Paul Bowles, a Professor at the University of Northern British Columbia in Canada, says that the funding provided by north2north has been invaluable and has allowed him to further understand the importance of infrastructure for the social, economic and cultural well-being of people in the North and Arctic.
"The visit to Sisimiut and to the settlement of Itilleq close by took my understanding to a new level. Every type of physical infrastructure including energy, water, transportation, schools, health clinics, and business premises provided large challenges in the face of uncertain weather conditions, winter sea ice and the large costs involved in construction and maintenance. Added to these physical challenges are the social and cultural challenges associated with small populations, limited social and geographical mobility, and integration into larger national and global political economies."
Bowels also participated as an Instructor in the PhD field school held in at ARTEK in Sisimiut under the auspices of the Thematic Network on Arctic Sustainable Resources and Social Responsibility. He had two main takeaways from this experience; the multidisciplinary nature of the group and the sharing of knowledge between instructors and students.
"Too often we work in disciplinary silos and the chance is missed to engage in dialogue with others working on similar subject areas but coming at them from different disciplinary backgrounds. Add to this the variety of countries represented and you can quickly get a sense of the rich diversity which facilitated genuine opportunities to learn from each other. Certainly my understanding of concepts such as the Social Licence to Operate and Free Prior and Informed Consent were greatly enhanced by interactions with those trained in law, anthropology, engineering and business studies."
Karin Buhmann, a Professor at Copenhagen Business School and co-lead of the Thematic Network on Arctic Sustainable Resources and Social Responsibilities, said that the north2north grant allowed her to engage in a series of outreach meetings and prepare Thematic Network activities in collaboration with Ilisimatusarfik.
"One of the key activities set out in our Thematic Network project description is engaging with non academics to acquire first hand insight of their perceptions and wishes for a sustainable Arctic future. The north2north grant allowed me to meet with school pupils and high school students in Qeqertarsuaq and Aasiaat in Western Greenland with school instructors and international researchers working on sustainability from a base at Kangerlussuaq. Outreach is an important source of input for our Thematic Network to develop educational outputs and share knowledge. It helps us anchor the academic outputs and knowledge in the local context and hopefully make it useful to those it targets, both in the short and the long term.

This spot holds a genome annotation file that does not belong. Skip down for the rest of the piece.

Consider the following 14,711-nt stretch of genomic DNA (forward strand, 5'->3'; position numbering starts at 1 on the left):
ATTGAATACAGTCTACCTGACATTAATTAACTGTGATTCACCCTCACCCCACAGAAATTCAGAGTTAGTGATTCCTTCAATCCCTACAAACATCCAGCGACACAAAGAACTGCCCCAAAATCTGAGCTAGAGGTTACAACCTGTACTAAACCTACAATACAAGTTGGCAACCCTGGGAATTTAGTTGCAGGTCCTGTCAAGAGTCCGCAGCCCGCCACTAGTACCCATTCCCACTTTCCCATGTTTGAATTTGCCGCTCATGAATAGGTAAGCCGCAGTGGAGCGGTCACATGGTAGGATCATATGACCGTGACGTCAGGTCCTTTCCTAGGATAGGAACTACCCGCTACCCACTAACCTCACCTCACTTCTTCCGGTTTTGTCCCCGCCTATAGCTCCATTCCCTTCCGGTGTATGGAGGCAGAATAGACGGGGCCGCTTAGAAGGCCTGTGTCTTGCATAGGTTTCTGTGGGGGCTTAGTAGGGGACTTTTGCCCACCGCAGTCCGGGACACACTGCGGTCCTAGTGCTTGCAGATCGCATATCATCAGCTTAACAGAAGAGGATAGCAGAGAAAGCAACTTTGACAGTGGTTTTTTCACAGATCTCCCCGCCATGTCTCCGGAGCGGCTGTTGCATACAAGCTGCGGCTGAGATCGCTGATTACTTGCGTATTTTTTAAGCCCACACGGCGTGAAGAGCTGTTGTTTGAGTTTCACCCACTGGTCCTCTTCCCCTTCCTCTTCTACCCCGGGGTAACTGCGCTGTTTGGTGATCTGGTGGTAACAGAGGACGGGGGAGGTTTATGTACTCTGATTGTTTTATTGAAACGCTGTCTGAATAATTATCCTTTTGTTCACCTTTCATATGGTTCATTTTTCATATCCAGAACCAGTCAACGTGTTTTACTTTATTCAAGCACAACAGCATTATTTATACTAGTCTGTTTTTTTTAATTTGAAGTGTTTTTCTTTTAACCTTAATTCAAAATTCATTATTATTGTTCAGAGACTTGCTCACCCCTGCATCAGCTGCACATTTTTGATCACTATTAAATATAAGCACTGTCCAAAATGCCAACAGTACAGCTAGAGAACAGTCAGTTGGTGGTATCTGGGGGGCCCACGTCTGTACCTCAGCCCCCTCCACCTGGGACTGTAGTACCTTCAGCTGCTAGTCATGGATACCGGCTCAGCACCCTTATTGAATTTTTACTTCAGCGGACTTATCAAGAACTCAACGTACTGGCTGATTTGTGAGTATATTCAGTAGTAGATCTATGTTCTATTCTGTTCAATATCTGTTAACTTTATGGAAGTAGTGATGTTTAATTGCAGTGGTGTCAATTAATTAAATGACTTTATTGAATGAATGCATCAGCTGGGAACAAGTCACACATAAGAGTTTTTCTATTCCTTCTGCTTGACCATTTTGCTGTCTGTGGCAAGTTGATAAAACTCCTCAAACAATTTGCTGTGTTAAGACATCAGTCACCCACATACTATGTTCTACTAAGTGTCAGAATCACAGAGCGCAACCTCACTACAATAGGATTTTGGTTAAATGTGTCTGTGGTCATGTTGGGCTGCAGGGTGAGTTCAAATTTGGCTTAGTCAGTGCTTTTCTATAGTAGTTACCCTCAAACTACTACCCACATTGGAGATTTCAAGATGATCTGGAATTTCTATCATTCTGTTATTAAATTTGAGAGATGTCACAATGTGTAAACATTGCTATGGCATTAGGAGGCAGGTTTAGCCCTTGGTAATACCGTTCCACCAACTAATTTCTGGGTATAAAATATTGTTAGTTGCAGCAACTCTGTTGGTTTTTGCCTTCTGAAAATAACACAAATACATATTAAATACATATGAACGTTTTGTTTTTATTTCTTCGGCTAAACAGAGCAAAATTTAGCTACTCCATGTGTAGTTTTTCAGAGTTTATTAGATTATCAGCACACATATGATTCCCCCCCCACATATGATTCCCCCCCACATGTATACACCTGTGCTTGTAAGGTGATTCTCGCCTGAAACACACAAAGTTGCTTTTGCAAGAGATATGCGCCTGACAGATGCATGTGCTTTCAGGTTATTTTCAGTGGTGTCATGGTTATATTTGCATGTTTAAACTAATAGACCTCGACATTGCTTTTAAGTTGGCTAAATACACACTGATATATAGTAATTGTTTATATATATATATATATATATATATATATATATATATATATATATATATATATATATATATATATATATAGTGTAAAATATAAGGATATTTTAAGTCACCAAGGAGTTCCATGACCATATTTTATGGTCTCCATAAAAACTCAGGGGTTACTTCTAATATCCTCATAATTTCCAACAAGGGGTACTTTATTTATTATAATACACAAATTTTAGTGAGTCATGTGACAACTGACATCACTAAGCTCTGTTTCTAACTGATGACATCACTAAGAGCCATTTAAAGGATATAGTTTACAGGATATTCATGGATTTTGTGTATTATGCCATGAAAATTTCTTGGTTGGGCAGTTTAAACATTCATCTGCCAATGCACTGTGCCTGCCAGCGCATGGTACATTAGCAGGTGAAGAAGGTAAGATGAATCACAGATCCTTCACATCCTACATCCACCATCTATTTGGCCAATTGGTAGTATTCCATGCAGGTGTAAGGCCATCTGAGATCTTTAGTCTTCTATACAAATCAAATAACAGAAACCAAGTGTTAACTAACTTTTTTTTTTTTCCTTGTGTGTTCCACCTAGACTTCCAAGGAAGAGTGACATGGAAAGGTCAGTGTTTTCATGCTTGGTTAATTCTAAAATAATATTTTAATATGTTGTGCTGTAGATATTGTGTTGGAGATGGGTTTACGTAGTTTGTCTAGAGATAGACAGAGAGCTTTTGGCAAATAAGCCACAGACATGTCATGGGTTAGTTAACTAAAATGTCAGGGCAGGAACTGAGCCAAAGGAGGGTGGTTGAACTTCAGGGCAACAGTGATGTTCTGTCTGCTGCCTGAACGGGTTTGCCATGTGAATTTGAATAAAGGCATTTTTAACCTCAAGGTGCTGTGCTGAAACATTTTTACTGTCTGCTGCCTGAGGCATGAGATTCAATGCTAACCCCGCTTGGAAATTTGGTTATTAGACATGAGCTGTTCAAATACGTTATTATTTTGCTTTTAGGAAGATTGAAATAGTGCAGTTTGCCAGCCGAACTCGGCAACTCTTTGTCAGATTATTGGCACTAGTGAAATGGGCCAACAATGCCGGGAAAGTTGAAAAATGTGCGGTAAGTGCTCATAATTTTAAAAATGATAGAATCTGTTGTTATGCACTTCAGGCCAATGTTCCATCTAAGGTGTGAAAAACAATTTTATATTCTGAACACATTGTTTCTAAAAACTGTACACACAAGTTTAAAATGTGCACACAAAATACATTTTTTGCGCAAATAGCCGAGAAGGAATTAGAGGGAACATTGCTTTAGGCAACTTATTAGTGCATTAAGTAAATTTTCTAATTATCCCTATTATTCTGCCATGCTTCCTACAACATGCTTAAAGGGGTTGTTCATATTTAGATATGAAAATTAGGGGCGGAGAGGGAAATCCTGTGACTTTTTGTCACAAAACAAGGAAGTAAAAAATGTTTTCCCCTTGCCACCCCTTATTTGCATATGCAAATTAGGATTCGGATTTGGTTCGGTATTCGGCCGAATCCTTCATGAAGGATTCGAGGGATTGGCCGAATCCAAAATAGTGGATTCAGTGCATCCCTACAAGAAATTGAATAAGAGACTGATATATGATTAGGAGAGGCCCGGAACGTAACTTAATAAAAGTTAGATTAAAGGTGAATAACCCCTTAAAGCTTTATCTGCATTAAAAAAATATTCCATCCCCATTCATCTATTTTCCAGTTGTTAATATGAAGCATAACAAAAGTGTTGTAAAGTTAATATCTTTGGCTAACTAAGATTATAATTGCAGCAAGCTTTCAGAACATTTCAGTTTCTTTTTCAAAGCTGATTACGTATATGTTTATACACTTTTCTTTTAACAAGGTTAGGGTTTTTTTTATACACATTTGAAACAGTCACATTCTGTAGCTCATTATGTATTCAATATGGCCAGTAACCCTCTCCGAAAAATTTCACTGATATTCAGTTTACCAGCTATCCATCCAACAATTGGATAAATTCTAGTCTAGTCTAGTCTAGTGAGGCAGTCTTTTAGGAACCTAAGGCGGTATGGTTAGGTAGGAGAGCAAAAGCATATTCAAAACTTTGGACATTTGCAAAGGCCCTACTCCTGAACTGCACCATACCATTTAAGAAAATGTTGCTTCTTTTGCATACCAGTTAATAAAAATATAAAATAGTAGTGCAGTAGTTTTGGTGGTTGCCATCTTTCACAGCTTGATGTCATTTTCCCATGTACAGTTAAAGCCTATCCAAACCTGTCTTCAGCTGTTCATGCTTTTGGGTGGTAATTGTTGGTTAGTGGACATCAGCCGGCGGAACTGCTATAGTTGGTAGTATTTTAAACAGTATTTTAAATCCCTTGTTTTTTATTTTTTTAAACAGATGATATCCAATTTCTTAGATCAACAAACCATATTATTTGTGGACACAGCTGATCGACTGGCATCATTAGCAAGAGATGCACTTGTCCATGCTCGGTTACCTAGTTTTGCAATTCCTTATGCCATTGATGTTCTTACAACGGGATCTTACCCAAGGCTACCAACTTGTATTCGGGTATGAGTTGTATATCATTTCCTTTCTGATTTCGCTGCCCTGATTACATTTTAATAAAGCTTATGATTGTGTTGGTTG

The north2north grant contributed to my participation in the conference at Ilisimatusarfik on Public Participation in Arctic Extractive Industries organized by the Arctic Oil and Gas Research Centre on 17 and 18 October, during which I made a presentation on the role of public soft-law guidance standards like OECD’s Guidelines for Multinational Enterprises and the United Nations Guiding Principles on Business and Human Rights. This presentation was for the Greenlandic public’s participation in identification of potential risks and benefits from extractive industries and facilitated a workshop session, and to take part in meetings with companies in Nuuk working on CSR. Overall, the north2north mobility support was significant in gaining input for our Thematic Network".
George Valmov of Pskov State University, Russia says, "During the stay, I was able to meet with colleagues from Copenhagen Business School, Aalborg University, University of Lapland, University of Northern British Columbia, and the University of the Faroe Islands to discuss our recent research efforts and activities as well as potential future engagements. The entire stay in Greenland has enriched me both professionally and personally".
George was involved in many activities throughout the duration of his stay, including an international conference and a workshop on Public Participation in Arctic Extractive Industries organized by the Arctic Oil and Gas Research Centre; research meetings with representatives of companies, local and regional authorities in Nuuk; A meeting of the Thematic Network on Arctic Sustainable Resources and Social Responsibility, and a PhD and Masters’ students course, “Sustainability, extractives industries and social responsibility: Greenland and beyond”. During the course, George gave a presentation on culture and history of the Seto people of Russia.
"The meetings gave a unique possibility to figure out the approaches to social responsibility, know more about best practices, get an overview on the companies ‘activities, including different aspects of corporate culture that turned out to be different from the Russian companies. The meeting and interviews helped me to receive valuable inputs to my further research on public participation in Russia".